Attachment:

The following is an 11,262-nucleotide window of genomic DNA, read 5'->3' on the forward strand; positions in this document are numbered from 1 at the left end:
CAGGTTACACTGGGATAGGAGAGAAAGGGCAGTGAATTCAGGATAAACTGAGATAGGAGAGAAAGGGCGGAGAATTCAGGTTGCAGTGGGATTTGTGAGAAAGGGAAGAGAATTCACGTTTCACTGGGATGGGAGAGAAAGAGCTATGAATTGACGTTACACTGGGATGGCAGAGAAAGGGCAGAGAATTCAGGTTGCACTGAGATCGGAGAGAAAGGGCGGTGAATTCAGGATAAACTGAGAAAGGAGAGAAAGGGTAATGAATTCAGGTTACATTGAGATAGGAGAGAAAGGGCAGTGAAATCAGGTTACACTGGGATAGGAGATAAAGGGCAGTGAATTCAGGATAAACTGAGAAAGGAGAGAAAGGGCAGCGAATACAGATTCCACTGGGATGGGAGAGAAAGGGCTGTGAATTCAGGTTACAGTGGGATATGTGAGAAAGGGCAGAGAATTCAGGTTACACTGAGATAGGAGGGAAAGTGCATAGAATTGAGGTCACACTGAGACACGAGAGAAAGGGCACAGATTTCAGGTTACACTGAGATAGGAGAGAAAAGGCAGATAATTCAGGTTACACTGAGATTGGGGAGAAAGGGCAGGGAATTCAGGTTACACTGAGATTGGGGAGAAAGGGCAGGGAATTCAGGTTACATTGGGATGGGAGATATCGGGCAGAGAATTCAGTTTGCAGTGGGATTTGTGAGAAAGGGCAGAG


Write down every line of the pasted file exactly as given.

The following is an 11,262-nucleotide window of genomic DNA, read 5'->3' on the forward strand; positions in this document are numbered from 1 at the left end:
CAGGTTACACTGGGATAGGAGAGAAAGGGCAGTGAATTCAGGATAAACTGAGATAGGAGAGAAAGGGCGGAGAATTCAGGTTGCAGTGGGATTTGTGAGAAAGGGAAGAGAATTCACGTTTCACTGGGATGGGAGAGAAAGAGCTATGAATTGACGTTACACTGGGATGGCAGAGAAAGGGCAGAGAATTCAGGTTGCACTGAGATCGGAGAGAAAGGGCGGTGAATTCAGGATAAACTGAGAAAGGAGAGAAAGGGTAATGAATTCAGGTTACATTGAGATAGGAGAGAAAGGGCAGTGAAATCAGGTTACACTGGGATAGGAGATAAAGGGCAGTGAATTCAGGATAAACTGAGAAAGGAGAGAAAGGGCAGCGAATACAGATTCCACTGGGATGGGAGAGAAAGGGCTGTGAATTCAGGTTACAGTGGGATATGTGAGAAAGGGCAGAGAATTCAGGTTACACTGAGATAGGAGGGAAAGTGCATAGAATTGAGGTCACACTGAGACACGAGAGAAAGGGCACAGATTTCAGGTTACACTGAGATAGGAGAGAAAAGGCAGATAATTCAGGTTACACTGAGATTGGGGAGAAAGGGCAGGGAATTCAGGTTACACTGAGATTGGGGAGAAAGGGCAGGGAATTCAGGTTACATTGGGATGGGAGATATCGGGCAGAGAATTCAGTTTGCAGTGGGATTTGTGAGAAAGGGCAGAG